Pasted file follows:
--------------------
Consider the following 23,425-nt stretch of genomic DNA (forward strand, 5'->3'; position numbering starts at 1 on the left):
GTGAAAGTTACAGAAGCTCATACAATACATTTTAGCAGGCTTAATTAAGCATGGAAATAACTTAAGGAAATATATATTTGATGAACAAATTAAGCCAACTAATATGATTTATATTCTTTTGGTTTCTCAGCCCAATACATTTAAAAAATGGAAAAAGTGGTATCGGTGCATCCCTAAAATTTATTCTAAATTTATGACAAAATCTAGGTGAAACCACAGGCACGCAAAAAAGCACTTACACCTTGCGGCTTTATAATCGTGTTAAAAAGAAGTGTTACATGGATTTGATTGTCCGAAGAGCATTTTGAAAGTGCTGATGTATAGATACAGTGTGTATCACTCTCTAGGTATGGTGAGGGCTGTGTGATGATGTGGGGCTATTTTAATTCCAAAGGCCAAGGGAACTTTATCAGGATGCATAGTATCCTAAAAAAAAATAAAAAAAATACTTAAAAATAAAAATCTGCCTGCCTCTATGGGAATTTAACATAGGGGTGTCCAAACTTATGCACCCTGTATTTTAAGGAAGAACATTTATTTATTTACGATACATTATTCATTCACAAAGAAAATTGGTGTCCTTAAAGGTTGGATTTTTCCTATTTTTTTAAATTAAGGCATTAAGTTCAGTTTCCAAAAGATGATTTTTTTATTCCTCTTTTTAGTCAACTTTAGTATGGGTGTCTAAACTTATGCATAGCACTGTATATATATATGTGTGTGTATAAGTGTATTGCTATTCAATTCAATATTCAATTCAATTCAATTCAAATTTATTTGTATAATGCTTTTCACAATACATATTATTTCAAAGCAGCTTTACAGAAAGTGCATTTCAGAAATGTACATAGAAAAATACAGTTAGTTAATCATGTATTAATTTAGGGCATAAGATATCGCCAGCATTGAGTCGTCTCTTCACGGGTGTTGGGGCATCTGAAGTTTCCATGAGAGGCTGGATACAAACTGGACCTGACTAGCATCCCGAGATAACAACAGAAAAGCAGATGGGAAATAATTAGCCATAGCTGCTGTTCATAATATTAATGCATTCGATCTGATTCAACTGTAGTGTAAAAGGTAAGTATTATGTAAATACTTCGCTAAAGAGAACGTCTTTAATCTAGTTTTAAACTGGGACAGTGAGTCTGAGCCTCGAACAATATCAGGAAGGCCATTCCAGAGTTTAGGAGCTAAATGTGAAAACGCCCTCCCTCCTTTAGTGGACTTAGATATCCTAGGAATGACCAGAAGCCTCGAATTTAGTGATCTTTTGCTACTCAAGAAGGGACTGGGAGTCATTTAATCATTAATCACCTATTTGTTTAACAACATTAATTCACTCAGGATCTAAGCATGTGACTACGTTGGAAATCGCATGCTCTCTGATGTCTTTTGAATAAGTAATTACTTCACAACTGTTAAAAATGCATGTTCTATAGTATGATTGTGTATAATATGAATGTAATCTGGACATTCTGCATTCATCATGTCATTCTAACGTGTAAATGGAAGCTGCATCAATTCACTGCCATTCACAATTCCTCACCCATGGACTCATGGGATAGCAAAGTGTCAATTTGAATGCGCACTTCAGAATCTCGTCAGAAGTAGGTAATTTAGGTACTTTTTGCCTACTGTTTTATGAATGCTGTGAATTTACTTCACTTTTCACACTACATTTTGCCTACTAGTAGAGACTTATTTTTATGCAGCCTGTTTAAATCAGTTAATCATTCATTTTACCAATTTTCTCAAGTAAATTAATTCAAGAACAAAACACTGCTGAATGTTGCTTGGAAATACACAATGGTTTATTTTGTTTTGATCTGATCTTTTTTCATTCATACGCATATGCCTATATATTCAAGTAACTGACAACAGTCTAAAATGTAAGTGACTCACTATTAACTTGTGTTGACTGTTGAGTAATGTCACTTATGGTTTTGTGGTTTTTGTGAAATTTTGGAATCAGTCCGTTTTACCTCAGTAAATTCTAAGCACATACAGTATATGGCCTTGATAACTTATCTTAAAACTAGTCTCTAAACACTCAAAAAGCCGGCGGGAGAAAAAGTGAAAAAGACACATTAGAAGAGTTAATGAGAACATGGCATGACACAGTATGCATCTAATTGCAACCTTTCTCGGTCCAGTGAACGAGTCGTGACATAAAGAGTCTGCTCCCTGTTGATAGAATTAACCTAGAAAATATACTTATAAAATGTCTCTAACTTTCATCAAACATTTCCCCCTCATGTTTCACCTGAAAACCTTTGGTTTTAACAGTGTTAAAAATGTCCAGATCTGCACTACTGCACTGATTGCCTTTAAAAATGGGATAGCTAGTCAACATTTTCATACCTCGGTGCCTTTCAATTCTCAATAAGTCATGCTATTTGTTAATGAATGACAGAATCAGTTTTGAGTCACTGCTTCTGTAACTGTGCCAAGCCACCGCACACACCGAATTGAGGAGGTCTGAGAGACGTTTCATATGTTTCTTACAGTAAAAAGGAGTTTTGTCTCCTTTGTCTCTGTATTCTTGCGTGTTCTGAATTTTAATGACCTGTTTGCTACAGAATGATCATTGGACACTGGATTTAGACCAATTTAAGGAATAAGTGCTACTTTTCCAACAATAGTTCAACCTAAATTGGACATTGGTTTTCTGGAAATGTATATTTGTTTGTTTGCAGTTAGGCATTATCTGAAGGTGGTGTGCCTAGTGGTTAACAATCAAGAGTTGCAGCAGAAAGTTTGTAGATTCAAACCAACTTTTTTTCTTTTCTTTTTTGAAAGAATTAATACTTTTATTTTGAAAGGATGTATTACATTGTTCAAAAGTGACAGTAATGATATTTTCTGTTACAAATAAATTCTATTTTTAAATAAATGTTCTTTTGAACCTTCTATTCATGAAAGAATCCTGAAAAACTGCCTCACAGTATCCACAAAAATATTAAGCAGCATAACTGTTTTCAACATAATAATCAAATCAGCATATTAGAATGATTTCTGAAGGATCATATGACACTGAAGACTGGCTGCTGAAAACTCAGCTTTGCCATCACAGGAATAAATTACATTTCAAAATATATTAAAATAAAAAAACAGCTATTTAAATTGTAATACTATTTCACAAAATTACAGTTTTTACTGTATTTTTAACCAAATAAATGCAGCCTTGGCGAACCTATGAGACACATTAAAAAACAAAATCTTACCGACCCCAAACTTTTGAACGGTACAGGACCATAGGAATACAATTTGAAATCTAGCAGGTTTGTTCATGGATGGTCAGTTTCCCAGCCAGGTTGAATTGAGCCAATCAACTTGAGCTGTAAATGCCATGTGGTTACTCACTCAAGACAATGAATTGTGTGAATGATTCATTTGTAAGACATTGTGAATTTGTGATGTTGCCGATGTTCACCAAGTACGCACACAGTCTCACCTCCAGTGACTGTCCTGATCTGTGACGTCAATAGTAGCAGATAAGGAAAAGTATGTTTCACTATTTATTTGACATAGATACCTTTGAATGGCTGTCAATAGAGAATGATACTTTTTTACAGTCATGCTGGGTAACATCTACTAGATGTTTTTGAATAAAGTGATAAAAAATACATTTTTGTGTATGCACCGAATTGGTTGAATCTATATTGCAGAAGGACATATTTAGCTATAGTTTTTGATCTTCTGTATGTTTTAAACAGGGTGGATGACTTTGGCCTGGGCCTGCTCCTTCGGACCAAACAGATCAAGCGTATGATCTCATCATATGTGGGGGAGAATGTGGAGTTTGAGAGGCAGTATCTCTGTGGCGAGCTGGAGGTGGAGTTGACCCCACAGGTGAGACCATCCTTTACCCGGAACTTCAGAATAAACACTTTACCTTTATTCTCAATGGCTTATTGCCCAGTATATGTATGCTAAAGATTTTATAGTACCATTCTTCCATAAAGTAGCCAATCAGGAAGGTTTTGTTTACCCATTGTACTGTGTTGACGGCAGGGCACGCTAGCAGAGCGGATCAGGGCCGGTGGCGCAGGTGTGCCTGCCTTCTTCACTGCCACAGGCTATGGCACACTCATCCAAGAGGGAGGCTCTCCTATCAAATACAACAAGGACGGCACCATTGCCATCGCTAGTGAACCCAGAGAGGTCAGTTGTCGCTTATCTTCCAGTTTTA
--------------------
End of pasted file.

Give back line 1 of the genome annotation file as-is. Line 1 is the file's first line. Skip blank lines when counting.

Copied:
Consider the following 23,425-nt stretch of genomic DNA (forward strand, 5'->3'; position numbering starts at 1 on the left):